"Did somebody burn you?" I ask.
"No," she says. "I just, when I'm talking about delicate issues, I want to make sure that everyone's accurate, you know."
This may not be the best way to start, but it does make a point: During the next 79 minutes, Portman is going to be blunt.
Portman with co-star Michael Fassbender in the upcoming 'Weightless.'
On Benjamin Netanyahu, newly re-elected as prime minister of Israel, the country of her birth: "I'm very much against Netanyahu. Against. I am very, very upset and disappointed that he was re-elected. I find his racist comments horrific. However, I don't — what I want to make sure is, I don't want to use my platform [the wrong way]. I feel like there's some people who become prominent, and then it's out in the foreign press. You know, shit on Israel. I do not. I don't want to do that."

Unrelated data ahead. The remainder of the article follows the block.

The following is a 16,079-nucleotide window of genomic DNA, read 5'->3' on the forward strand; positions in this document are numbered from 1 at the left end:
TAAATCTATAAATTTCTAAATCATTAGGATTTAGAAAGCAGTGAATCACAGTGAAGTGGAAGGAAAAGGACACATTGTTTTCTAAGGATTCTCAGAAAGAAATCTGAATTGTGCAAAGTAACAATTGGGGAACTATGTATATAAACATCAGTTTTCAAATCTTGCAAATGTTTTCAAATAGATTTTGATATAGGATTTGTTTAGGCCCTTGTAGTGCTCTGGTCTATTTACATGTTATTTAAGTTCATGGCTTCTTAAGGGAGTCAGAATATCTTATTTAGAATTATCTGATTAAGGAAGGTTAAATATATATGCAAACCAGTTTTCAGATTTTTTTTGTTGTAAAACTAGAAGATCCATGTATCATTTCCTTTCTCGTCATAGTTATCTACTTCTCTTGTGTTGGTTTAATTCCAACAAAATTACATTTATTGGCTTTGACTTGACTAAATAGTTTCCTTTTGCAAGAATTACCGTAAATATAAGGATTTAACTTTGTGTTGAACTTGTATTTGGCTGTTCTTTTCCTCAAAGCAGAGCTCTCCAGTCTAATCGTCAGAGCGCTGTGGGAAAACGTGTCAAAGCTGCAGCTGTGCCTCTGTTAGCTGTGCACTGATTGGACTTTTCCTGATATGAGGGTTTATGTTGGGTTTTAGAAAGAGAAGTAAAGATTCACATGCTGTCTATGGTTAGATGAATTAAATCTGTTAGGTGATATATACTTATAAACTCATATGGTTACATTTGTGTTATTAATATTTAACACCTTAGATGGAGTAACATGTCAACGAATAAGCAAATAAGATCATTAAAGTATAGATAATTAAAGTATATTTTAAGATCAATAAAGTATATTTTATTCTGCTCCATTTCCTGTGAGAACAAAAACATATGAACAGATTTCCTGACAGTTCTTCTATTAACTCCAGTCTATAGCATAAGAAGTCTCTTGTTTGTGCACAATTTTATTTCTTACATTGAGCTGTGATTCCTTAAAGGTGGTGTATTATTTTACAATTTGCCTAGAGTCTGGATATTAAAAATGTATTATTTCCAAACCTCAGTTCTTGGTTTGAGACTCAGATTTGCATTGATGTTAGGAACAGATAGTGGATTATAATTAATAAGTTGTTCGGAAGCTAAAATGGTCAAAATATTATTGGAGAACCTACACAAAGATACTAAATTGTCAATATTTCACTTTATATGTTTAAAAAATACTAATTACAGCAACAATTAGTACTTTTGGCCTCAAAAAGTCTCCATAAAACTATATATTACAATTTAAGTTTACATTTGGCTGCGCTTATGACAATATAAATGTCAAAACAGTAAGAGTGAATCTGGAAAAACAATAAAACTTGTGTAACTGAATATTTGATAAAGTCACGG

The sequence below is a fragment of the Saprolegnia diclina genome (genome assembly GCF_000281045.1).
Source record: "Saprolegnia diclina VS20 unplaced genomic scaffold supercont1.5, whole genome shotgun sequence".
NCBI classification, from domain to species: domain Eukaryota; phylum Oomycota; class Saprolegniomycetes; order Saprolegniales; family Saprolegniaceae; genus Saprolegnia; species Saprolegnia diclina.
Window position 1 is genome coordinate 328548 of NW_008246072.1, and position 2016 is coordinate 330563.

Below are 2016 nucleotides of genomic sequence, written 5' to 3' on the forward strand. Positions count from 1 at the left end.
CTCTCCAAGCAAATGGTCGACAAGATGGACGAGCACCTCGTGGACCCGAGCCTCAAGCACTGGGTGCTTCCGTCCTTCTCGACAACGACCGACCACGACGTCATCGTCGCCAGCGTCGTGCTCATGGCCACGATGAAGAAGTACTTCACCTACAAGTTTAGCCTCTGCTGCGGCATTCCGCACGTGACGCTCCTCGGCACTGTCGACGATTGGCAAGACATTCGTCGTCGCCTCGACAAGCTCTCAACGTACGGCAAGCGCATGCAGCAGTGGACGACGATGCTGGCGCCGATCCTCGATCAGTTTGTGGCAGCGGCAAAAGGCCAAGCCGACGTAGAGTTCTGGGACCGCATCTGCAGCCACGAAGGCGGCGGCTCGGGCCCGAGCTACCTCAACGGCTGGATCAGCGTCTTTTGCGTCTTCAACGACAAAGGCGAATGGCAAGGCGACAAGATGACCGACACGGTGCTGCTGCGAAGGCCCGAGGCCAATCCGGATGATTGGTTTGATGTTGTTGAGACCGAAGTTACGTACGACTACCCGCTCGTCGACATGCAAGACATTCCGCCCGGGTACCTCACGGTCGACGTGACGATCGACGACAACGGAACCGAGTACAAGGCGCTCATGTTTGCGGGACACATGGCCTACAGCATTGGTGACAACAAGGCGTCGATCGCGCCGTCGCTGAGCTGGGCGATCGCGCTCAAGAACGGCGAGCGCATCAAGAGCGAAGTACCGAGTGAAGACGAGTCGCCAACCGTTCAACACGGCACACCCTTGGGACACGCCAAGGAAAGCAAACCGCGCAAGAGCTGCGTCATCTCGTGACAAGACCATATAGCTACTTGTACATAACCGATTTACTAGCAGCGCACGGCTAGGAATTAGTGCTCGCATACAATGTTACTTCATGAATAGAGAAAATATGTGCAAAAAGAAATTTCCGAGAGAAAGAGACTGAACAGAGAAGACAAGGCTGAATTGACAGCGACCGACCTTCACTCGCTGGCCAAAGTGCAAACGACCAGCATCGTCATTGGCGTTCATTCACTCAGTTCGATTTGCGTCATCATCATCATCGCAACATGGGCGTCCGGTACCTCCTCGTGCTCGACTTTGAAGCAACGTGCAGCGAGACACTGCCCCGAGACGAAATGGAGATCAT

On her first film as a producer, Jane Got a Gun, whose initial director, Lynne Ramsay, reportedly left just days before the shoot: "I'm as mystified as I think everyone was, and it was pretty devastating. I mean, maybe she'll speak to it one day. I don't know. I got there one week before we were supposed to start, in Santa Fe, and it seemed like there had been stuff going on that I had sort of been sheltered from. And yeah, it was really, really difficult, and we were lucky that [director] Gavin [O'Connor] came on so quickly. She didn't come on [set]. I saw her like the week before, but on the first day, no. I can only imagine something very difficult was going on for her, and it was devastating."